Alejandro Ortiz-Alfaro v. Jefferson Sessions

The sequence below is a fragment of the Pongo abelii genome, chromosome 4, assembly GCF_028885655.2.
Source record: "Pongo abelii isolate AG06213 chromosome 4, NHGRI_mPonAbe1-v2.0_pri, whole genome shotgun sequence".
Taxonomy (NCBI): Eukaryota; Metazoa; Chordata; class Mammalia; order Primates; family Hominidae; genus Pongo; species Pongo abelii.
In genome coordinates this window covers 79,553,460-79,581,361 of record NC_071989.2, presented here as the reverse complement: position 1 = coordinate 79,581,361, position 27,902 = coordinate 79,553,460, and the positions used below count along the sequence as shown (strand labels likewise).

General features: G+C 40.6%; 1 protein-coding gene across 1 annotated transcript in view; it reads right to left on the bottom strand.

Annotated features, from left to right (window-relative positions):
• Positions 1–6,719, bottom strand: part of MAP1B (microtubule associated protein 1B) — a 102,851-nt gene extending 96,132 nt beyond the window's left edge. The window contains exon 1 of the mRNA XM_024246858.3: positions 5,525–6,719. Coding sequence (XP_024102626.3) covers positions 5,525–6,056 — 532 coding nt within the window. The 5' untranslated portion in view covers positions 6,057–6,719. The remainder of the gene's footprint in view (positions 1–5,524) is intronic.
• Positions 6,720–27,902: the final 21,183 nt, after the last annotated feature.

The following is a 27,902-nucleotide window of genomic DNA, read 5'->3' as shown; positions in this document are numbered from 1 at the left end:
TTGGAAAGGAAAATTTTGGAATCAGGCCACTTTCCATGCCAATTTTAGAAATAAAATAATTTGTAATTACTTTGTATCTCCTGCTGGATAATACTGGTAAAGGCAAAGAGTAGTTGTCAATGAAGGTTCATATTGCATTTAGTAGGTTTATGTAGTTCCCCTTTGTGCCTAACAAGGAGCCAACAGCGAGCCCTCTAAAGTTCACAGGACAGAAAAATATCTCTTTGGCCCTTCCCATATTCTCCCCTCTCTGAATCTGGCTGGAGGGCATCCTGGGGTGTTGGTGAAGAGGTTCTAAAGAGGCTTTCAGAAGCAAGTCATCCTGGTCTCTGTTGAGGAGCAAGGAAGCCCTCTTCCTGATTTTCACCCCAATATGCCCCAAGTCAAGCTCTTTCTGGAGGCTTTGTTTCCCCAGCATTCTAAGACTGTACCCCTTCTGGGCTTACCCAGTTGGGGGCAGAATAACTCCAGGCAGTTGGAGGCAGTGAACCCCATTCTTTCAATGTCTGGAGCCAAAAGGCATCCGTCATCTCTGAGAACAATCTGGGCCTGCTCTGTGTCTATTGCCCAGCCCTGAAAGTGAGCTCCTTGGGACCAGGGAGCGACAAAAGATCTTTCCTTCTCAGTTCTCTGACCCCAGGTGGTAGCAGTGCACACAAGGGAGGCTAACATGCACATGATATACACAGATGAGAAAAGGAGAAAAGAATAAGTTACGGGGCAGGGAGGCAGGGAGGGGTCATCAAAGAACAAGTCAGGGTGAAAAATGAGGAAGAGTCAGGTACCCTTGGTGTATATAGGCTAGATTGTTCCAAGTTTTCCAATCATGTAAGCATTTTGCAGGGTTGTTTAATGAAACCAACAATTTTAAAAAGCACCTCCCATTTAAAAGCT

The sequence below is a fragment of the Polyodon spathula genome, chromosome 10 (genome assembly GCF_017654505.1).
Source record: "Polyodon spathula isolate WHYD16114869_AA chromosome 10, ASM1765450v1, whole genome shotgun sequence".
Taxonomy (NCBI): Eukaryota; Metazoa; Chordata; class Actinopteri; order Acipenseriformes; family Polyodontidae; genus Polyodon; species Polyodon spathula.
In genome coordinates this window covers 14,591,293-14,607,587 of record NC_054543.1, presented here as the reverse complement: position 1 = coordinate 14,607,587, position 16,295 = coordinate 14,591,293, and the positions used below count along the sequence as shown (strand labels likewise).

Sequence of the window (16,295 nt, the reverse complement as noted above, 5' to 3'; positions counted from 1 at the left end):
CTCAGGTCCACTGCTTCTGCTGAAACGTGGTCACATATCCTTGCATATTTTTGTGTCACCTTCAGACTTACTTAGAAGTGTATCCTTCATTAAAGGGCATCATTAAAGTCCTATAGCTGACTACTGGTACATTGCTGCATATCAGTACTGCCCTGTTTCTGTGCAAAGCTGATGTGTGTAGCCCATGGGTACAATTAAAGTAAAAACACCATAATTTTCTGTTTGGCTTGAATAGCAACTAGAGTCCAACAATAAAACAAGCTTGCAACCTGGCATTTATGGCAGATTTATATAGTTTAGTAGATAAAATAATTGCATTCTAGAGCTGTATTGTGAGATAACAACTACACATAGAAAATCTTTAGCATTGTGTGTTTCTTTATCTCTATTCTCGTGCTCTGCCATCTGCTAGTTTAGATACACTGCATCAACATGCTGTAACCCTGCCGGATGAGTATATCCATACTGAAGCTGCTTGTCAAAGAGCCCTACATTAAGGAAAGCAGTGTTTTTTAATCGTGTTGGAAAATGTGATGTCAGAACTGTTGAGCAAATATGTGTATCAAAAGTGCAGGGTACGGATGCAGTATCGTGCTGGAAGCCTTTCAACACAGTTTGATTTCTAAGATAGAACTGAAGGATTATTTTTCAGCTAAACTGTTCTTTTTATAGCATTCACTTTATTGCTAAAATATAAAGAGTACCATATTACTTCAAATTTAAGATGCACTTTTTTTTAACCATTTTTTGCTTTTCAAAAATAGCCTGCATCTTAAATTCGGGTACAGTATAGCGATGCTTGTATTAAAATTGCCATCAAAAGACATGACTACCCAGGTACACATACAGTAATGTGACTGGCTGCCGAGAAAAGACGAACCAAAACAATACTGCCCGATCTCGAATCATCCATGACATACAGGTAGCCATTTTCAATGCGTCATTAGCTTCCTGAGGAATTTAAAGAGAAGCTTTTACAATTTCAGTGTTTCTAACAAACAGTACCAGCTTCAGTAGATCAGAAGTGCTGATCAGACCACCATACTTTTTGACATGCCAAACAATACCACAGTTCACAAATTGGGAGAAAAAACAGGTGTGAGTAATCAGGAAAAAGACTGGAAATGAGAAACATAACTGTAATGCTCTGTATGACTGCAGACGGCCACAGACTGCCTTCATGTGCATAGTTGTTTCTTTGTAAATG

NOT FOR PUBLICATION FILED UNITED STATES COURT OF APPEALS MAR 23 2018 MOLLY C. DWYER, CLERK U.S. COURT OF APPEALS FOR THE NINTH CIRCUIT ALEJANDRO ORTIZ-ALFARO, Nos. 14-70542 14-71245 Petitioner, Agency No. A029-677-022 v. JEFFERSON B. SESSIONS III, Attorney MEMORANDUM* General, Respondent. On Petition for Review of an Immigration Judge’s Decision Submitted March 13, 2018** Before: LEAVY, M. SMITH, and CHRISTEN, Circuit Judges. Alejandro Ortiz-Alfaro, a native and citizen of Mexico, petitions for review of an immigration judge’s (“IJ”) determination under 8 C.F.R. § 1208.31(a) that he did not have a reasonable fear of persecution or torture in Mexico, and thus is not entitled to relief from his reinstated removal order. We have jurisdiction under * This disposition is not appropriate for publication and is not precedent except as provided by Ninth Circuit Rule 36-3. ** The panel unanimously concludes this case is suitable for decision without oral argument. See Fed. R. App. P. 34(a)(2). 8 U.S.C. § 1252. We review de novo questions of law, Cerezo v. Mukasey, 512 F.3d 1163, 1166 (9th Cir. 2008), except to the extent that deference is owed to the Board of Immigration Appeal’s (“BIA”) determination of the governing statutes and regulations, Simeonov v. Ashcroft, 371 F.3d 532, 535 (9th Cir. 2004). We review for substantial evidence the agency’s factual findings. Silaya v. Mukasey, 524 F.3d 1066, 1070 (9th Cir. 2008). We deny the petitions for review. As to petition for review No. 14-70542, we deny as moot. As to petition for review No. 14-71245, Ortiz-Alfaro is ineligible to apply for asylum because he is in reinstated removal proceedings. See Perez-Guzman v. Lynch, 835 F.3d 1066 (9th Cir. 2016). Substantial evidence supports the IJ’s determination that Ortiz-Alfaro did not establish a reasonable possibility of persecution in Mexico on account of his membership in a cognizable social group. See Reyes v. Lynch, 842 F.3d 1125, 1131 (9th Cir. 2016) (in order to demonstrate membership in a particular group, “[t]he applicant must ‘establish that the group is (1) composed of members who share a common immutable characteristic, (2) defined with particularity, and (3) socially distinct within the society in question.’” (quoting Matter of M-E-V-G-, 26 I. & N. Dec. 227, 237 (BIA 2014)); see also Ramirez-Munoz v. Lynch, 816 F.3d 1226, 1229 (9th Cir. 2016) (concluding that “imputed wealthy Americans” returning to Mexico does not constitute a particular social group); Delgado-Ortiz v. Holder, 2 14-70542 600 F.3d 1148 (9th Cir. 2010); Zetino v. Holder, 622 F.3d 1007, 1016 (9th Cir. 2010) (applicant’s “desire to be free from harassment by criminals motivated by theft or random violence by gang members bears no nexus to a protected ground”). Thus, Ortiz-Alfaro did not demonstrate a reasonable fear of persecution. See 8 C.F.R. § 1208.31(c) (a reasonable fear of persecution is established by showing a reasonable possibility of persecution on account of an enumerated ground). We decline Ortiz-Alfaro’s request to remand to the agency for further consideration of Matter of M-E-V-G-, 26 I. & N. Dec. 227 (BIA 2014). Substantial ...

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